Does God Ask Us to Make Sacrifices?

by Robert Perry

I personally believe that God gives us jobs to do in the world. In essence, these jobs amount to helping others on their journey to total freedom. The outer form of these functions may look quite mundane. They may look like parenting a child, or running a small non-profit organization, or even working at a convenience store, but their content is meant to be the extension of God's Love to others.

It is so easy to experience helping others as a duty, a sacrifice, as if God has enlisted us as expendable workers in a glorious cause; as if we are slaves building His pyramids. We may expire while hauling yet another block of stone up the ramp, but after leaving this earth we will hopefully receive our greater reward.

A Course in Miracles challenges this idea. It once gives us an exercise of spending ten or fifteen minutes thinking about a simple logical argument:

God gives me only happiness.
He has given my function to me.
Therefore my function must be happiness.

If, as we have been taught, God is a God of infinite love and care, then He must also be a giver of happiness. If you really love someone, you want only his happiness, and your gifts to him reflect that. If God truly loves us, then He must give us only happiness.

When I did this exercise recently, it sparked a sobering realization: Although I have come to believe in this kind of God, I have also unconsciously assumed that when God gave me my function, He put on a different hat. He suddenly became the General overseeing the campaign, asking me to sacrifice myself for the greater cause. As a result, I have found myself constantly shuttling back and forth between the doing of my duty and the meeting of my personal needs, trying to honorably carry out my role while at the same time trying to protect my happiness from being devoured by it.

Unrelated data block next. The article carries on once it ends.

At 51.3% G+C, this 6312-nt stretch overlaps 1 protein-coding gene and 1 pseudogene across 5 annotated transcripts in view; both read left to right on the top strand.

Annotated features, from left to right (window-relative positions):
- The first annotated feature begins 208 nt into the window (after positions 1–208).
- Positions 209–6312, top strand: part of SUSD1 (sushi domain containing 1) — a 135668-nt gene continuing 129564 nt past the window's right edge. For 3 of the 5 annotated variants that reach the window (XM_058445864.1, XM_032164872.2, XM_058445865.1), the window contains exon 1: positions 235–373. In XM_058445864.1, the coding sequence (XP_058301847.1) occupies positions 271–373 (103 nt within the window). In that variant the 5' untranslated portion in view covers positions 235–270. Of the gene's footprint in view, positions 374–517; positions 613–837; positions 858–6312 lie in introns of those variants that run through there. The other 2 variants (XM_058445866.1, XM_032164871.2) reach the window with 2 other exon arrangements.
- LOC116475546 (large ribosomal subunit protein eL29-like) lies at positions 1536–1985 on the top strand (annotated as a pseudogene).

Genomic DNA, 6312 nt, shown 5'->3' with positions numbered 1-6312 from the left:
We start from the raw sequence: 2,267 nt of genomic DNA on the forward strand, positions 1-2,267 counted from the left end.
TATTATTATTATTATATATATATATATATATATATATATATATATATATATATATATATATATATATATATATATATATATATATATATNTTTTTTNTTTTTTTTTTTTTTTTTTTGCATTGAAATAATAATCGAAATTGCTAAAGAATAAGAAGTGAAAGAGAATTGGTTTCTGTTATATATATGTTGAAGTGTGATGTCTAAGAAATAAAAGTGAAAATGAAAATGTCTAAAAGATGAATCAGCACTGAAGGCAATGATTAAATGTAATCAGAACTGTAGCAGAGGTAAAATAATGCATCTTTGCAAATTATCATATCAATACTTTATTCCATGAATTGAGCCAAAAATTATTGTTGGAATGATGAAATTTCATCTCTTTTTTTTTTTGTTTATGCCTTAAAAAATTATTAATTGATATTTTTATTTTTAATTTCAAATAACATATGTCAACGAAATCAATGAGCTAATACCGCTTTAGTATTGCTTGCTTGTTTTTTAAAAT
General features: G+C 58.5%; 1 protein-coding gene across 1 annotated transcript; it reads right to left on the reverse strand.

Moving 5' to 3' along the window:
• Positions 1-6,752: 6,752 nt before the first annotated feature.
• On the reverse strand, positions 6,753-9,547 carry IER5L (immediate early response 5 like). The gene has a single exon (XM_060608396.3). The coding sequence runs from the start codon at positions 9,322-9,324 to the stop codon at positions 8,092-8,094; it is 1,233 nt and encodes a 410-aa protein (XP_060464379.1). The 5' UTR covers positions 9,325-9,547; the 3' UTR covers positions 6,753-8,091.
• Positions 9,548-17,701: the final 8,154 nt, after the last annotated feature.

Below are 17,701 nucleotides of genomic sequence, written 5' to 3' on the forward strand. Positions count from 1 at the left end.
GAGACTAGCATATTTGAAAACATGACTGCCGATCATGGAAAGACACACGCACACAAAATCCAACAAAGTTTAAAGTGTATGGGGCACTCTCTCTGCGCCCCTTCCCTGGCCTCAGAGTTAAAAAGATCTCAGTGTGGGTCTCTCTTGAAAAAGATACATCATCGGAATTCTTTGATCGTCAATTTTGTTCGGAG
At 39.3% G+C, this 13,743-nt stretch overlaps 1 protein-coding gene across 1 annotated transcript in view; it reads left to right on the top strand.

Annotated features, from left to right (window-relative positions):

The exercise got me in touch with just how completely illogical this situation is. It simply cannot be that God wants only my happiness yet gave me a function of sacrificing myself. That doesn't make sense. God can't change hats. Therefore, giving me my function must have been an expression of His love for me. Doing that function, which means serving the needs of others, must be the actual road to my happiness, not a sacrifice of my happiness.

My mind balks at this thought, yet is it really so hard to understand? We have all experienced moments of giving to others that were pure joy, moments where, instead of being depleted by giving, we felt filled up. What if we could take the spirit we had in those moments and bring it into all of our so-called duties? At that point, giving to others wouldn't be something from which we had to rest so that we could meet our needs. It would be how we met our needs.

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